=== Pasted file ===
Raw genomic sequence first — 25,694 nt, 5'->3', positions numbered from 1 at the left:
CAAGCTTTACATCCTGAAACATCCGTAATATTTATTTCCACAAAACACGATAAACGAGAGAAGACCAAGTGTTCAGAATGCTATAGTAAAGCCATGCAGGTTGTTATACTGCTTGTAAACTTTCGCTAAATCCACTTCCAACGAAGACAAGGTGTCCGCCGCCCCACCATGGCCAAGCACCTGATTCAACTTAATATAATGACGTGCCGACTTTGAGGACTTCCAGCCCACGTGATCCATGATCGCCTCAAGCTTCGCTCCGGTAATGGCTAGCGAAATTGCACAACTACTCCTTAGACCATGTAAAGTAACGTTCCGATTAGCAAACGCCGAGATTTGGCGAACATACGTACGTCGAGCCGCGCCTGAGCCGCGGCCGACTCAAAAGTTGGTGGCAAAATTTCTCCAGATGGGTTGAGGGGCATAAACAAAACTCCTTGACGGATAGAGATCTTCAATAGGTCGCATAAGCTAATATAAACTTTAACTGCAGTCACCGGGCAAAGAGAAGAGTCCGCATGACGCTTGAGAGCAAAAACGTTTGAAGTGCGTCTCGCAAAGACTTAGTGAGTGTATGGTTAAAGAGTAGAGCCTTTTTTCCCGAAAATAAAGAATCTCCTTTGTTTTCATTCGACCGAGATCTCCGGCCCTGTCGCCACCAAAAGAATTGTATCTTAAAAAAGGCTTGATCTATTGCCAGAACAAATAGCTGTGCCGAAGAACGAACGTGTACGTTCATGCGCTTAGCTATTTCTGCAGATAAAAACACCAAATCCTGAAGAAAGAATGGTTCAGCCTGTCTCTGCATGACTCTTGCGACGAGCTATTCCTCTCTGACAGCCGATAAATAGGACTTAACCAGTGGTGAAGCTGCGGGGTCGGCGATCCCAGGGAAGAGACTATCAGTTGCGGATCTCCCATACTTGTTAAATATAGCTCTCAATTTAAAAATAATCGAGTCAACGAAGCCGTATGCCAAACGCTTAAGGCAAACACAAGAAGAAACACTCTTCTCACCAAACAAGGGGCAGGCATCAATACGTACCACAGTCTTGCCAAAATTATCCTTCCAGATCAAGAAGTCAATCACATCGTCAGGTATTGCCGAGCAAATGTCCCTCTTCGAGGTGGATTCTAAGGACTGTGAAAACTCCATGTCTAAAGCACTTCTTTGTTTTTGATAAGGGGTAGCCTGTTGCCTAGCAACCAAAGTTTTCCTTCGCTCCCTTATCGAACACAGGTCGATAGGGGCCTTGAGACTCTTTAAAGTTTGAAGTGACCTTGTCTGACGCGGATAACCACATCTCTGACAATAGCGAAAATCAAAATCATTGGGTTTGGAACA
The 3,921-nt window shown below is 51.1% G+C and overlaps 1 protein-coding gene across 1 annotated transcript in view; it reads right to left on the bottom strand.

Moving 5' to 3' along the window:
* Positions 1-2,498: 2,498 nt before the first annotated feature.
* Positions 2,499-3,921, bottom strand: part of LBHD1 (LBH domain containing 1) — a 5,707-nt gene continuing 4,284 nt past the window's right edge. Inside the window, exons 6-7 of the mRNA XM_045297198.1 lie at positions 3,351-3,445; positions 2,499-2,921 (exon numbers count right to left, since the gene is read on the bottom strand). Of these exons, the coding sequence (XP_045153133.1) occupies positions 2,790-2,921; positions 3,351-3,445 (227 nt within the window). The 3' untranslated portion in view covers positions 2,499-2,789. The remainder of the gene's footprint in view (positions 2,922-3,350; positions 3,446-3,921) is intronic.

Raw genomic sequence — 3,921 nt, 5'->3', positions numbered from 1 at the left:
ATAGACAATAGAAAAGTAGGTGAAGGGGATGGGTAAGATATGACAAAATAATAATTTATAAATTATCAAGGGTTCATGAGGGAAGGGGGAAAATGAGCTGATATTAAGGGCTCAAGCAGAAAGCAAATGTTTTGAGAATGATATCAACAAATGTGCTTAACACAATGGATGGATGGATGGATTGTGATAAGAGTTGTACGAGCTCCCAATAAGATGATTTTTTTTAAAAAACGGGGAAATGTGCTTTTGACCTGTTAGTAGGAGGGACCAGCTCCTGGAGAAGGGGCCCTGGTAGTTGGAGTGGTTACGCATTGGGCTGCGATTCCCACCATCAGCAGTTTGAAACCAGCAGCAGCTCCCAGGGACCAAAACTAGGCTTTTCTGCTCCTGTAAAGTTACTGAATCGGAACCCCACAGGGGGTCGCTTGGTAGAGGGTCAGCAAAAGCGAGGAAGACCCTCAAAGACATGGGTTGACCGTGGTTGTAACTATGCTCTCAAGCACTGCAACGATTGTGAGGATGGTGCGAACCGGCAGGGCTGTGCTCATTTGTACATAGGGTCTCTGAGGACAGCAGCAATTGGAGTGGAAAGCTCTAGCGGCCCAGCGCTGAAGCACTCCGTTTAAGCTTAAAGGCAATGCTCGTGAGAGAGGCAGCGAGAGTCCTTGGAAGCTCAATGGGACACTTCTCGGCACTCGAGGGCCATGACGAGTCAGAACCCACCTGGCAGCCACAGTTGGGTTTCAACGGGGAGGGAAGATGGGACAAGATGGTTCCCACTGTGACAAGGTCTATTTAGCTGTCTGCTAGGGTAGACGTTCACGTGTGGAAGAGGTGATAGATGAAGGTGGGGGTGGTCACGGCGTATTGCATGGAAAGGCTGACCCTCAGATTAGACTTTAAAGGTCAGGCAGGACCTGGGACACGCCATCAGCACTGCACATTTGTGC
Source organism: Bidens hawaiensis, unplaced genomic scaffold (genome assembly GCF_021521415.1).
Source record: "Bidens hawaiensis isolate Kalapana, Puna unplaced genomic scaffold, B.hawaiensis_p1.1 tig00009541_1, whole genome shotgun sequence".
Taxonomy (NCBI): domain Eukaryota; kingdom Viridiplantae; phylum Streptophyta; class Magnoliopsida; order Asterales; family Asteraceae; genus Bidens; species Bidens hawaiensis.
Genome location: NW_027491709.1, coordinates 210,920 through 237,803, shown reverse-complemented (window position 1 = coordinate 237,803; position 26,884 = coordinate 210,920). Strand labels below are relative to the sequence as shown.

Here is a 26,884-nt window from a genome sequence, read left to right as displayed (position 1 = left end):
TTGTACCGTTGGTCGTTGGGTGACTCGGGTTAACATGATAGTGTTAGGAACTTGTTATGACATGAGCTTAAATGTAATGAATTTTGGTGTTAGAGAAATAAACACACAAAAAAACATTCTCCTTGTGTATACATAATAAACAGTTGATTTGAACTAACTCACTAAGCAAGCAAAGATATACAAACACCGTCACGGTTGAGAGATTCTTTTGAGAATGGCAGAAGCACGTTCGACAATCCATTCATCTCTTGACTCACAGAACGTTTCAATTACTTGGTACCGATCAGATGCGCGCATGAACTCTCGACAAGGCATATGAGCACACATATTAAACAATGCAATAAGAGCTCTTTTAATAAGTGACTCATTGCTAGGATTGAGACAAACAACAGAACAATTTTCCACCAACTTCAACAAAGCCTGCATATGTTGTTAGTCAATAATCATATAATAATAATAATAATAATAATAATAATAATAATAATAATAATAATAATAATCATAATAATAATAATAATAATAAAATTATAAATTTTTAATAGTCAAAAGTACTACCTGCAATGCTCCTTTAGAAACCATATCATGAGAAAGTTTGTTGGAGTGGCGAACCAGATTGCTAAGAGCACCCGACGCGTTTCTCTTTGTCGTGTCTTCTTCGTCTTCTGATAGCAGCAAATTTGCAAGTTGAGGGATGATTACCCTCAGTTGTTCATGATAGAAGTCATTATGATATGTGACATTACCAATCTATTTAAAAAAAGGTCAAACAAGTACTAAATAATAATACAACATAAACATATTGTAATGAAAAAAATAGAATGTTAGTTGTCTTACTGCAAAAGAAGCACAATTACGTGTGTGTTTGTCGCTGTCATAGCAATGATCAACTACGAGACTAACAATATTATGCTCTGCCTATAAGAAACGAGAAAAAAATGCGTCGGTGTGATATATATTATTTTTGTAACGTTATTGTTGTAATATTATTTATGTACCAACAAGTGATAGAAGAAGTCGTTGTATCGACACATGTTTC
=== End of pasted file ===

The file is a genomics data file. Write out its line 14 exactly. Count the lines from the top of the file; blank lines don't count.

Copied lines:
TTGTACCGTTGGTCGTTGGGTGACTCGGGTTAACATGATAGTGTTAGGAACTTGTTATGACATGAGCTTAAATGTAATGAATTTTGGTGTTAGAGAAATAAACACACAAAAAAACATTCTCCTTGTGTATACATAATAAACAGTTGATTTGAACTAACTCACTAAGCAAGCAAAGATATACAAACACCGTCACGGTTGAGAGATTCTTTTGAGAATGGCAGAAGCACGTTCGACAATCCATTCATCTCTTGACTCACAGAACGTTTCAATTACTTGGTACCGATCAGATGCGCGCATGAACTCTCGACAAGGCATATGAGCACACATATTAAACAATGCAATAAGAGCTCTTTTAATAAGTGACTCATTGCTAGGATTGAGACAAACAACAGAACAATTTTCCACCAACTTCAACAAAGCCTGCATATGTTGTTAGTCAATAATCATATAATAATAATAATAATAATAATAATAATAATAATAATAATAATAATAATAATCATAATAATAATAATAATAATAAAATTATAAATTTTTAATAGTCAAAAGTACTACCTGCAATGCTCCTTTAGAAACCATATCATGAGAAAGTTTGTTGGAGTGGCGAACCAGATTGCTAAGAGCACCCGACGCGTTTCTCTTTGTCGTGTCTTCTTCGTCTTCTGATAGCAGCAAATTTGCAAGTTGAGGGATGATTACCCTCAGTTGTTCATGATAGAAGTCATTATGATATGTGACATTACCAATCTATTTAAAAAAAGGTCAAACAAGTACTAAATAATAATACAACATAAACATATTGTAATGAAAAAAATAGAATGTTAGTTGTCTTACTGCAAAAGAAGCACAATTACGTGTGTGTTTGTCGCTGTCATAGCAATGATCAACTACGAGACTAACAATATTATGCTCTGCCTATAAGAAACGAGAAAAAAATGCGTCGGTGTGATATATATTATTTTTGTAACGTTATTGTTGTAATATTATTTATGTACCAACAAGTGATAGAAGAAGTCGTTGTATCGACACATGTTTC